Canadians should be familiar by now with the plaguing housing crisis in First Nations communities across the country. Many are remote communities that lack sufficient access to funding – be it governmental or
from traditional financial institutions – for housing, community centres and education. The funding gap for education alone between schools on reserve compared to provincially run institutions is nearly double.
Despite being rich in land, First Nations’ ability to fully develop it is limited. To say that housing in many of these communities is entirely inadequate is putting it mildly. The building materials and engineering of conventional homes are ill-suited for the climate and conditions of most First Nations communities. They are mould-ridden and
pose serious safety hazards to residents and while fixing the problem is a priority for the new federal government, it simply won’t happen fast enough for indigenous families living on reserve.
While access to some funding exists through government and bank loans, it’s a long and drawn out process. And without adequate and accessible capital, communities can get stuck in a cycle of socio-economic crisis.
This is where The Usand Group (USAND) steps in. USAND is a platform which offers alternative financing options for First Nations communities that expedites “shovels in the ground” and aims to ensure communities retain full ownership and control. Working in equitable partnership with leadership, the company customizes its loans with a “roadmap” process that addresses the community’s short term and longer-term goals.
A wide range of financing options are frequently leveraged by corporate Canada to advance business interests and prosperity. Yet, First Nations have traditionally only had access to government or simple banking products, limiting their ability to grow. It’s high time First Nations had the same menu of funding and financing options that every other non-indigenous business, entrepreneur and community has.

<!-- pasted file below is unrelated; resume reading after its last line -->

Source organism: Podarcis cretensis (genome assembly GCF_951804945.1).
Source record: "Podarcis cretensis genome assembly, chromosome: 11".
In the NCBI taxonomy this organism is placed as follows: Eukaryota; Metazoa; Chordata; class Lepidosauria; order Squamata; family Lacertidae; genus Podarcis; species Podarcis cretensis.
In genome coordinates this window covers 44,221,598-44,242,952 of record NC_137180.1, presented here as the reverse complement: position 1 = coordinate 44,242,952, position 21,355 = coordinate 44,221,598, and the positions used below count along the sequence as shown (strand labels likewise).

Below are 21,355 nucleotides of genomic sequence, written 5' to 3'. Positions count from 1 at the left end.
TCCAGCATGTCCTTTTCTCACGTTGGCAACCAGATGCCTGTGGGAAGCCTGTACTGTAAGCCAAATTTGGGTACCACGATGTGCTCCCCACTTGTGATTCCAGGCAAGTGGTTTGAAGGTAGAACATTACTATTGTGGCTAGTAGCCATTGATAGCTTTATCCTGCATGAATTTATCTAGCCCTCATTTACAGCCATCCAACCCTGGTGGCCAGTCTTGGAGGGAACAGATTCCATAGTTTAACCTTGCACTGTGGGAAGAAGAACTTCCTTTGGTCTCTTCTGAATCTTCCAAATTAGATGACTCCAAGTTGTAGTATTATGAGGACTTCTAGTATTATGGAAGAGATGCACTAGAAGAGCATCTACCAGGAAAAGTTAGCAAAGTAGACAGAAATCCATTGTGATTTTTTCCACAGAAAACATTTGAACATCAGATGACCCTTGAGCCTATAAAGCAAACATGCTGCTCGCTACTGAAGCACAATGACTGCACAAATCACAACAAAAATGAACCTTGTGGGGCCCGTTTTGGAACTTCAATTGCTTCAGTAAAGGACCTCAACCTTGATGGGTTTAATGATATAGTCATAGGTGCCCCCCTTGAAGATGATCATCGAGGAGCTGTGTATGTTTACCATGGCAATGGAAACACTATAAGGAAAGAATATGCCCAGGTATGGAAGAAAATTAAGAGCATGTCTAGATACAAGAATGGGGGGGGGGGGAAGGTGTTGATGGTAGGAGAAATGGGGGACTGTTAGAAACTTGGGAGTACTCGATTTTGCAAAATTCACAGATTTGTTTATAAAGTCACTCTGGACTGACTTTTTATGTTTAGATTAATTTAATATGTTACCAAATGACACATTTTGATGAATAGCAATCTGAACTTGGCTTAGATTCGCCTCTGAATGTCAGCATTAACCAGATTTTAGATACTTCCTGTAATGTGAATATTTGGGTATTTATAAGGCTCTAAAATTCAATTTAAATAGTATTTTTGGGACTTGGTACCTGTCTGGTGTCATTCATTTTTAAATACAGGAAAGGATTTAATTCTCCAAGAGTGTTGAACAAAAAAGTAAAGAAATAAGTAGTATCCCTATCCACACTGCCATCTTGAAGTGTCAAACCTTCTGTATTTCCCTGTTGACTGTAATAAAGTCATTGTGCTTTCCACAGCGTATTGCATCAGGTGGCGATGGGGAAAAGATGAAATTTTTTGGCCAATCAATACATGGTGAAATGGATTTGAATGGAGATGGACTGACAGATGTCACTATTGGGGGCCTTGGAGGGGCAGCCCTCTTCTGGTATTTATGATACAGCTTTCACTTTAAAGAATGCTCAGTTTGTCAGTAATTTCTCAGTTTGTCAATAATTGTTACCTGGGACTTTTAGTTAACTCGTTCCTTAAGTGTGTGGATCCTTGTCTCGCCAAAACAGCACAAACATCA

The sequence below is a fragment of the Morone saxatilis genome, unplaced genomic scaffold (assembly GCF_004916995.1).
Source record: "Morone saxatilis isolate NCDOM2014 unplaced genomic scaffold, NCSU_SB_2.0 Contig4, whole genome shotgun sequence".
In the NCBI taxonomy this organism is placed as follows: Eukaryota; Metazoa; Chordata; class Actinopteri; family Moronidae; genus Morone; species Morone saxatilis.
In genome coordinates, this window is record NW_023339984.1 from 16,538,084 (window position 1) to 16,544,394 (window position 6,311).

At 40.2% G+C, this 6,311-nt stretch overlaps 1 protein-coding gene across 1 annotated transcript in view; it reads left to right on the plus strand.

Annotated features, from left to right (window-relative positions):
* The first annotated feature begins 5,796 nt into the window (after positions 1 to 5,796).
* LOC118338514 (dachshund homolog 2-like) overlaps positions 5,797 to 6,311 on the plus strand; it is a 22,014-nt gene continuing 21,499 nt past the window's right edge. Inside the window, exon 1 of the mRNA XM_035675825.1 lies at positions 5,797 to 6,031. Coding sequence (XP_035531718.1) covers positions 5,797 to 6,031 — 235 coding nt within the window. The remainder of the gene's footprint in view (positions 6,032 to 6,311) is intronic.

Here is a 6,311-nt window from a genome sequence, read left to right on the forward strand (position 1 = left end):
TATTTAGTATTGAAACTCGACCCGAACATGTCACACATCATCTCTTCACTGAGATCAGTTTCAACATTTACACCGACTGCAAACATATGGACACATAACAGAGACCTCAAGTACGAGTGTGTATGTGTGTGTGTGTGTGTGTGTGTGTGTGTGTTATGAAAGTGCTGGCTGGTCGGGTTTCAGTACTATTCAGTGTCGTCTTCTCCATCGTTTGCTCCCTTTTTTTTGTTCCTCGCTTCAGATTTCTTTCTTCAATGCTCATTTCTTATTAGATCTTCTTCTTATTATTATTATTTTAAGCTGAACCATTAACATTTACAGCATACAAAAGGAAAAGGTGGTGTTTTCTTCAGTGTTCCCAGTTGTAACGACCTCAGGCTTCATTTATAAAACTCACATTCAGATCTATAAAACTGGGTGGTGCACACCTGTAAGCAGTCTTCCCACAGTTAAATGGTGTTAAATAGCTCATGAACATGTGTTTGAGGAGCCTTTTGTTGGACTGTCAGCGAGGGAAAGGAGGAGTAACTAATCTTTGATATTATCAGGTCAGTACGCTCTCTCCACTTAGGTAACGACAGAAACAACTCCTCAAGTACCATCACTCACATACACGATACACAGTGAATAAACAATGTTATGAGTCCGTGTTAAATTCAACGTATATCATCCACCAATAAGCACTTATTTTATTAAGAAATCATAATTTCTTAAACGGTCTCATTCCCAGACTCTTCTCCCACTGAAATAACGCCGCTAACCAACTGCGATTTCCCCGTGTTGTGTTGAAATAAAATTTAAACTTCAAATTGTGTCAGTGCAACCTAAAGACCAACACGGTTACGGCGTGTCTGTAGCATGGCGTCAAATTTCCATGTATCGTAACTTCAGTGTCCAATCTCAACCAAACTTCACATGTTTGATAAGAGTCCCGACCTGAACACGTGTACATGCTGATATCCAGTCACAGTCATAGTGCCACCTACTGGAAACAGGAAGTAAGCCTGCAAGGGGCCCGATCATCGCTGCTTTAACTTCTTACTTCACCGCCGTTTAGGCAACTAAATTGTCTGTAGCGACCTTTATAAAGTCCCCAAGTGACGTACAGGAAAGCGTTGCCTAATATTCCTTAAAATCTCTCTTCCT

A recent example of the benefits of alternative financing and innovative housing is a partnership between The Usand Group and the Misipawistik Cree Nation (MCN), a community near Grand Rapids, Manitoba. The Saskatchewan River runs through the Nation and it never freezes, resulting in year-round moisture and a build-up of mould which has to be cleaned out every year. Mould can cause a number of respiratory illnesses, including asthma, allergies and build-up in the lungs.
When MCN band council decided to erect much-needed new homes for its residents earlier this year, it turned to USAND to step in and help. USAND quickly put together a new $11 million financing structure and negotiated with lenders on MCN’s behalf.
Under regular circumstances, there would be a lengthy delay in receiving the financing and starting the projects, but USAND knew how important housing was, how high the social costs were if housing wasn’t built, and the seasonal challenges of construction in northern communities. Which is why they arranged something called a bridge loan
within the financial package. The bridge loan will allow families to move into their new homes approximately 12 months earlier than they would have without it, and will be paid out by a chartered bank once the homes are built and the construction risks are settled.
This unique solution provides the funds to kick-start a project in the gap between when the bank agrees to provide financing and when the community actually receives the funds they need.
The homes have been provided through a partnership between USAND and world-renowned architect Douglas Cardinal in a new company called the Douglas Cardinal Housing Corporation. They use cross-laminated timber (CLT) an environmentally friendly material that is more fire-resistant than steel and more energy-efficient than traditionally constructed houses. The houses are also culturally designed, while the insulation and vapour barrier are on the outside of the house to prevent moulding.
Using CLT is a perfect solution for indigenous homes, especially in the northern regions – because the vapour barrier and insulation are outside the living space, moisture from inside drains away outside. The homes are durable, and stay warm which helps reduce energy bills.
Bridge financing is not new to the financial world – in fact, it’s standard practice for most non-indigenous businesses, but as mentioned it has been largely unavailable as a financial pathway for most First Nations.
It solves a key challenge in the building process for projects. When timing is of the essence due to a short building season, and completion results in a high community impact, such as housing, bridge financing helps pull forward the timing of these positive impacts so their effects can be felt sooner.
In the case of MCN, the Nation is receiving both short term positive impacts and a long term debt structure, which will allow them to better meet current economic and social targets, while further solidifying their foundation for future growth.